Senate Banking Committee Chairman Alfonse M. D'Amato was the first victim of a new feature on ABC's "20/20 Thursday" that roasts "the ridiculous and the outrageous."
Reporter John Stossel criticized Sen. D'Amato's drive to ban automated teller machine surcharges as "pandering" and said his efforts would reduce the number of ATMs.
Mr. Stossel accused the New York Republican of making "short, pithy statements for television" and exaggerating the yearly cost of the fees.
Defending himself on the program, Sen. D'Amato said he was only watching out for "the little guy" who is "being skinned."
"What a great scam," Sen. D'Amato said of ATM surcharges.
Federal Reserve Bank of New York President William J. McDonough is one of a few regulators who can claim the president of a foreign country as a close friend.
While in Uruguay in the early 1960s as a foreign service officer, Mr. McDonough got to know Julio Sanguinetti Cairolo. Now the country's president, Mr. Sanguinetti responded too late to include his comments in a Sept. 17 American Banker profile of Mr. McDonough.
President Sanguinetti described Mr. McDonough as "one of those certain youths who embarked on the New Frontier of John F. Kennedy."
"He's a brilliant man with a good banking experience and diplomacy and a firm political sense," the president added. "He's become a man with a fresh spirit, liberal ideas, but he now has more maturity."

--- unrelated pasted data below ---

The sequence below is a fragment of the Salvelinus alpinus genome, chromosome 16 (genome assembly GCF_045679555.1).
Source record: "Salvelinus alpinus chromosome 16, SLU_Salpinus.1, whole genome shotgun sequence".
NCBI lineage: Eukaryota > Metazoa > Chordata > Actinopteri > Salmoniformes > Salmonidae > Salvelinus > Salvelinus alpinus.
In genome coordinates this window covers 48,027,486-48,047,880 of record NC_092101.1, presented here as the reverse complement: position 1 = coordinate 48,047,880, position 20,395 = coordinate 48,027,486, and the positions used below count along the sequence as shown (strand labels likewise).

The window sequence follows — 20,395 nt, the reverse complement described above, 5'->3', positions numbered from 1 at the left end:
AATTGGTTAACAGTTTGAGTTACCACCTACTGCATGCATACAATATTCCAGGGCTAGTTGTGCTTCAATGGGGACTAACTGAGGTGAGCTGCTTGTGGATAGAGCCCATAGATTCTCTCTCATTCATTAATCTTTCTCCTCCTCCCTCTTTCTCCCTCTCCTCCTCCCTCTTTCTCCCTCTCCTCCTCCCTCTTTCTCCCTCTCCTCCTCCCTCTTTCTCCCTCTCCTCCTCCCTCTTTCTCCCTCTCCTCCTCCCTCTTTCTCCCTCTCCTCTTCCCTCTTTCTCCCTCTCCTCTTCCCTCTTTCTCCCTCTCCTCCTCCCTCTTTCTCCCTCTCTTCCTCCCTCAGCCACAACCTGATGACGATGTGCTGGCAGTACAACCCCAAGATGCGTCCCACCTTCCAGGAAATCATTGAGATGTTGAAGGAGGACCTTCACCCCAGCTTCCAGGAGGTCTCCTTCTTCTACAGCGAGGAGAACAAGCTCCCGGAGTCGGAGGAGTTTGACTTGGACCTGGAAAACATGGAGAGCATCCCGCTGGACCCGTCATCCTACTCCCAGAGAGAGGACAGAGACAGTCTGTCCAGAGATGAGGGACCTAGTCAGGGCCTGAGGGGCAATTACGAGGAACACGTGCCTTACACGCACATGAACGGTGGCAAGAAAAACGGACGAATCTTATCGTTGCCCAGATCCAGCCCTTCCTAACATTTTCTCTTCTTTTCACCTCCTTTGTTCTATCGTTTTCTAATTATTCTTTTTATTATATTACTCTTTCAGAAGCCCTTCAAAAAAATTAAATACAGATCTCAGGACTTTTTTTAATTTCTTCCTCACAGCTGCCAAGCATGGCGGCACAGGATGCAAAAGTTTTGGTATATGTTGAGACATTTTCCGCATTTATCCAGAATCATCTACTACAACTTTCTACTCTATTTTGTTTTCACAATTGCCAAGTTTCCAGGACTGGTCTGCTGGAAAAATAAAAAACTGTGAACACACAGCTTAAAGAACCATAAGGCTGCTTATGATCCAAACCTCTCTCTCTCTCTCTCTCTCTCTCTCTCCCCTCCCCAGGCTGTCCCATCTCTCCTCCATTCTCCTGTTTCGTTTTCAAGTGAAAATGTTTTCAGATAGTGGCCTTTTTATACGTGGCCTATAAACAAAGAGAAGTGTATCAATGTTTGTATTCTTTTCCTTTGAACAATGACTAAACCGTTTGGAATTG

The Shadow Financial Regulatory Committee met last week, and like a lot of people here, its members are sick of waiting for Congress to revamp financial laws.
Committee member Peter Wallison complained that the legislation produced by the House Commerce Committee has "almost no redeeming virtues."
The Gibson, Dunn, & Crutcher partner complained that the panel's effort to keep banks and commercial firms apart "is a throwback to Depression-era ideas that should have been discarded long ago."
The reform plan passed by the House Banking Committee in June isn't much better, he said, because it would make the Federal Reserve Board the umbrella of all holding companies that buy banks.
"Financial modernization, it appears, will continue to be implemented more effectively through the regulatory process rather than through legislative action," Mr. Wallison said.
Roy DeLoach has just signed on as a lobbyist for America's Community Bankers, the thrift trade group. Mr. DeLoach will focus on reform of the Real Estate Settlement Procedures Act as well as issues related to housing, the secondary mortgage market, and government-sponsored enterprises.
He spent the last seven years lobbying for the National Association of Realtors, was a lawyer at the National Credit Union Administration, and a law clerk at the Internal Revenue Service.
Craig S. Tyle becomes the Investment Company Institute's general counsel on Wednesday.
Mr. Tyle is currently vice president and senior counsel of the trade group, which represents mutual funds and other investment companies. He succeeds Paul Schott Stevens who has joined Schwab Mutual Fund Enterprises as general counsel and senior vice president.